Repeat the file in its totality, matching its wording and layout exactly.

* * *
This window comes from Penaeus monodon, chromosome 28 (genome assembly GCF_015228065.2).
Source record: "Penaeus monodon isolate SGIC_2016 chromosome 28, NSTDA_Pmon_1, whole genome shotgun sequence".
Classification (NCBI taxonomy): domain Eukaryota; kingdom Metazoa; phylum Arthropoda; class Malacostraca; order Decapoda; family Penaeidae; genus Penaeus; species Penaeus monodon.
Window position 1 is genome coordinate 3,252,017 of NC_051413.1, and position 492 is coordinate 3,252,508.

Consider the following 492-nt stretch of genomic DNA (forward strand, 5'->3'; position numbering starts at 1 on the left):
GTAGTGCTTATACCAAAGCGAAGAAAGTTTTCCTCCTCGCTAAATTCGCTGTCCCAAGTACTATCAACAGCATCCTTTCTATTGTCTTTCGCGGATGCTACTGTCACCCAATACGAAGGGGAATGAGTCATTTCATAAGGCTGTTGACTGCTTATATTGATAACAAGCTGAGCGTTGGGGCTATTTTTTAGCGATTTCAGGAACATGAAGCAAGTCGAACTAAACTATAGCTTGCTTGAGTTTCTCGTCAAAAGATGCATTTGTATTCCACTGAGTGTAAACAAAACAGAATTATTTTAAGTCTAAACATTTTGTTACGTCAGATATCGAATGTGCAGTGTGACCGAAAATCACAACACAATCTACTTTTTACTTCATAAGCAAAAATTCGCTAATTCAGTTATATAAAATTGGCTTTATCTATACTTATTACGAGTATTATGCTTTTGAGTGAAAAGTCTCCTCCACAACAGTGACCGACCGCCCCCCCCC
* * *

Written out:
This window comes from Penaeus monodon, chromosome 28 (genome assembly GCF_015228065.2).
Source record: "Penaeus monodon isolate SGIC_2016 chromosome 28, NSTDA_Pmon_1, whole genome shotgun sequence".
Classification (NCBI taxonomy): domain Eukaryota; kingdom Metazoa; phylum Arthropoda; class Malacostraca; order Decapoda; family Penaeidae; genus Penaeus; species Penaeus monodon.
Window position 1 is genome coordinate 3,252,017 of NC_051413.1, and position 492 is coordinate 3,252,508.

Consider the following 492-nt stretch of genomic DNA (forward strand, 5'->3'; position numbering starts at 1 on the left):
GTAGTGCTTATACCAAAGCGAAGAAAGTTTTCCTCCTCGCTAAATTCGCTGTCCCAAGTACTATCAACAGCATCCTTTCTATTGTCTTTCGCGGATGCTACTGTCACCCAATACGAAGGGGAATGAGTCATTTCATAAGGCTGTTGACTGCTTATATTGATAACAAGCTGAGCGTTGGGGCTATTTTTTAGCGATTTCAGGAACATGAAGCAAGTCGAACTAAACTATAGCTTGCTTGAGTTTCTCGTCAAAAGATGCATTTGTATTCCACTGAGTGTAAACAAAACAGAATTATTTTAAGTCTAAACATTTTGTTACGTCAGATATCGAATGTGCAGTGTGACCGAAAATCACAACACAATCTACTTTTTACTTCATAAGCAAAAATTCGCTAATTCAGTTATATAAAATTGGCTTTATCTATACTTATTACGAGTATTATGCTTTTGAGTGAAAAGTCTCCTCCACAACAGTGACCGACCGCCCCCCCCC